In the last week, we've seen the extreme side of the Capitals' offensive ability; they currently lead the league in goals-for, with 177. Chicago is the next closest at 161. Going back to the January 5th game against the Canadiens, the Caps have scored an average of 5.1 goals per game!
The defensive work is what is still troubling. Despite the overwhelming ability to score goals, the team still lost one game and had another go to shootout in the last week. Those two games also saw rookie netminder Michal Neuvirth give up a total of 8 goals over the span of about 50 minutes, and get replaced by veteran Jose Theodore. In the first of those two matches, against the Tampa Bay Lightning, Theodore unfortunately lived up to the derisive nickname of "ThreeOrMore" by allowing another 3 goals to slip by even as the front line juggernaut tied the game at 4-4. In the second game, however, "Contract Year" Theodore came in to stone the Florida Panthers for the final period and a half plus overtime, and then held on during the shootout. "Contract Year" Theo also played against the Maple Leafs this past Friday night, where he stood on his head to keep Toronto to a single power play goal even as six were scored against Vesa "For All Your Backup Needs" Toskala.
Just before the Canadiens game, Brooks Laich told the media that the team has a hard time buying into defensive work, even though, as he put it, it's when they play good defense that they get the opportunities to score four, five goals. Sure enough, that night against Montreal, they played well defensively, and they scored four goals. Two nights later, again, the defensive effort was decently solid, and they scored five. Those two games however, may have led to the shoddy first period in Atlanta, where it was only due to Neuvirth that they weren't chasing the Thrashers after one, considering the 18-7 shots-on-goal differential. However, Johan Hedberg's and Ondrej Pavelec's sieve-like qualities likely led to the disaster against the Lightning; the Capitals got lucky in Atlanta, knew they got lucky, and still didn't adjust their defensive game in Tampa until it was too late. And when things got "chippy" in the third period, they'd expended too much energy in the second just to pull into a 4-4 tie, and they had nothing left.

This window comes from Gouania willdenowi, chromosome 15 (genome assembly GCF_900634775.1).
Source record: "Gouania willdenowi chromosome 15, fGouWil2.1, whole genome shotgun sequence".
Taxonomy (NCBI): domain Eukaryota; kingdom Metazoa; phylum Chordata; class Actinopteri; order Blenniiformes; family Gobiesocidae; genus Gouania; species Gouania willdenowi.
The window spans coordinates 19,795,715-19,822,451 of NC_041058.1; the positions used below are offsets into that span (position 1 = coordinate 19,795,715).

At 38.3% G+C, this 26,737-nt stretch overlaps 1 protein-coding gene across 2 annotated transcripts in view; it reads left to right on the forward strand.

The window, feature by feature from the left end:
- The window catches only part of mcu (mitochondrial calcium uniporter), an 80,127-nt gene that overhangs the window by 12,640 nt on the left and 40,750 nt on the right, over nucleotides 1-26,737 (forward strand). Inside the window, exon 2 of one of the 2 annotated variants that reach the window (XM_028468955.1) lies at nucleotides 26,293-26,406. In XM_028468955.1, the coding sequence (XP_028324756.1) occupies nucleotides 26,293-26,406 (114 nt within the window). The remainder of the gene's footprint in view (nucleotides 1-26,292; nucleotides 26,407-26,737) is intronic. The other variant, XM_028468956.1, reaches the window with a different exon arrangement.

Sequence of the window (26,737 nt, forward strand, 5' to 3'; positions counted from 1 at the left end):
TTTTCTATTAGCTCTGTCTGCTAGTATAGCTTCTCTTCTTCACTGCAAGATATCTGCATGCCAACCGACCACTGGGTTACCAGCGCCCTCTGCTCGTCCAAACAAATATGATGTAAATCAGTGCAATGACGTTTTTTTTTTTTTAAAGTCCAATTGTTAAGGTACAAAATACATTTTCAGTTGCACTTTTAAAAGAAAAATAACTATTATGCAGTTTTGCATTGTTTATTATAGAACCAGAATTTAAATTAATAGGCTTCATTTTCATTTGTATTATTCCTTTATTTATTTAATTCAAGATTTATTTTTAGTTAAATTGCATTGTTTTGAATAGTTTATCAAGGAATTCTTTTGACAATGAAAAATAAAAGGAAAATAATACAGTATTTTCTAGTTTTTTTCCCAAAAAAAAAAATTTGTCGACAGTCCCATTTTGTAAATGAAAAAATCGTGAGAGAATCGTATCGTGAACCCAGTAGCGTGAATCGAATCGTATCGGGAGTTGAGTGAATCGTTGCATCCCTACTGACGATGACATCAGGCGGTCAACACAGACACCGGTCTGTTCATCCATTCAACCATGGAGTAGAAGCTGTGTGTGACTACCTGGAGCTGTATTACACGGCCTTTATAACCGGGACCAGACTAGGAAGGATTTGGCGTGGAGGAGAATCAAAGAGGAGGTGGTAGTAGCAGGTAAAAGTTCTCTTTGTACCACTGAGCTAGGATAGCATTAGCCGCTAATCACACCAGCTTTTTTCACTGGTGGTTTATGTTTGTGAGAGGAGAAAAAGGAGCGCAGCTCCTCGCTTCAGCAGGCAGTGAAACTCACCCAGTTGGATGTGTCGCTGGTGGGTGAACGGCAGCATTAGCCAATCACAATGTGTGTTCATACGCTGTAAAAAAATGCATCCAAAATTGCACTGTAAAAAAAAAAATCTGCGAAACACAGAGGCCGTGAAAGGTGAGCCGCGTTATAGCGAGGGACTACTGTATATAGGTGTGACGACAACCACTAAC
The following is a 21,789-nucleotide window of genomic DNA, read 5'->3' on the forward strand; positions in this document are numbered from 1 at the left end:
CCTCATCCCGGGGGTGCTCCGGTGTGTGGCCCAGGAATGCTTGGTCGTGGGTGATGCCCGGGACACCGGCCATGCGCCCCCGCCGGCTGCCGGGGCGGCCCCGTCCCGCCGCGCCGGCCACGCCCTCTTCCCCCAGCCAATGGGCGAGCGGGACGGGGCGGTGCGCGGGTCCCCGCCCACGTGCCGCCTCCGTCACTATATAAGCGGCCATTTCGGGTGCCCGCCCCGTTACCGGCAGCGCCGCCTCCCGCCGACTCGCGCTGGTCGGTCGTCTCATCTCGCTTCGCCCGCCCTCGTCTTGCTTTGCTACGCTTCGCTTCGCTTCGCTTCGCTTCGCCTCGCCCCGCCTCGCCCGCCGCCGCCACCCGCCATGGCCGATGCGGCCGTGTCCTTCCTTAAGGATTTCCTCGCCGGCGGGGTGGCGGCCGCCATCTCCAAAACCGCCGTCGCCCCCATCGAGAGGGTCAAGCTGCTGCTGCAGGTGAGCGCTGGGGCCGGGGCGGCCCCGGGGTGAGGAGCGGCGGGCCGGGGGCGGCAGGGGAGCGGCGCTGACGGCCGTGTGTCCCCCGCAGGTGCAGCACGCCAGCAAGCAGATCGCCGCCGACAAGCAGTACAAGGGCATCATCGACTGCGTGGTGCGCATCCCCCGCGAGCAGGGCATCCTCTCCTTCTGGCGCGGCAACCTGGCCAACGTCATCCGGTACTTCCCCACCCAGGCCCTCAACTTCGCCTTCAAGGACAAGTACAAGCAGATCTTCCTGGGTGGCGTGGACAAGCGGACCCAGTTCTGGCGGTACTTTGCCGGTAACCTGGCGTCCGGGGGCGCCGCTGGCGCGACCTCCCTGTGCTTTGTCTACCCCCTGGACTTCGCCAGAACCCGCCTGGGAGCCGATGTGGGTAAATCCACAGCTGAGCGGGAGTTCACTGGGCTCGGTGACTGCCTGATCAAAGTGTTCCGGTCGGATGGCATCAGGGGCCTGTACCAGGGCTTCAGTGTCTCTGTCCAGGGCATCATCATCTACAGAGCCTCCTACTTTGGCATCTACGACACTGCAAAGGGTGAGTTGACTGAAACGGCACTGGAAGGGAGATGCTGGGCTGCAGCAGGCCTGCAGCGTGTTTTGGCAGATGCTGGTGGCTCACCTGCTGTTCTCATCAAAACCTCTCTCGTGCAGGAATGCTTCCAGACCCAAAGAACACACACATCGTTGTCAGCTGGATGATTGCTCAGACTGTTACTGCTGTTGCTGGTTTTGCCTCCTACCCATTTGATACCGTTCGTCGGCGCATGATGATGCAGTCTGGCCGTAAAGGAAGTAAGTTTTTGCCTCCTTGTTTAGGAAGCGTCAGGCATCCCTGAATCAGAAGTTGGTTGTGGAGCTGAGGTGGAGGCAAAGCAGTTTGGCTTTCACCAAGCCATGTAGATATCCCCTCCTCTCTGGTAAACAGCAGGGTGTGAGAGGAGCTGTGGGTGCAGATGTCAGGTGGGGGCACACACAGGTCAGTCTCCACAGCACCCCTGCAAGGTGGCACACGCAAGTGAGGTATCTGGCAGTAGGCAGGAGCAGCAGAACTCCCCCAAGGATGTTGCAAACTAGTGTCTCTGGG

Did they learn their lesson? No. The next night in Sunrise, the exact same thing happened, almost to a tee. There was no Matt Bradley-coming-to-Ovechkin's "rescue" this time, though.
A quick first period goal on Friday night took some of the fight out of the Maple Leafs, and the defensive work was fairly solid, despite John Carlson not arriving at Verizon Center until 6:10 (literally minutes before warmups) and Brian Pothier's late scratch.
So what is to be expected against the Flyers? The last game was a rout, partially due to Daniel Carcillo's ill-advised "fight" with Matt Bradley and the resultant nine minutes of power play that netted a couple of goals. It's almost inevitable that the Flyers will try to punish the Capitals, as it's widely thought that Boudreau was just running up the score at the end (when he put Semin, Backstrom and Green out on a late power play... even though the point was to help David Steckel get that elusive first goal of the season). However, if the Capitals play like they did Friday night -- solid defense, cutting back on the cross-ice and cutesy passing, and unrelenting on the shots on goal -- they should improve their Eastern Conference leading home record to 16-3-3 easily.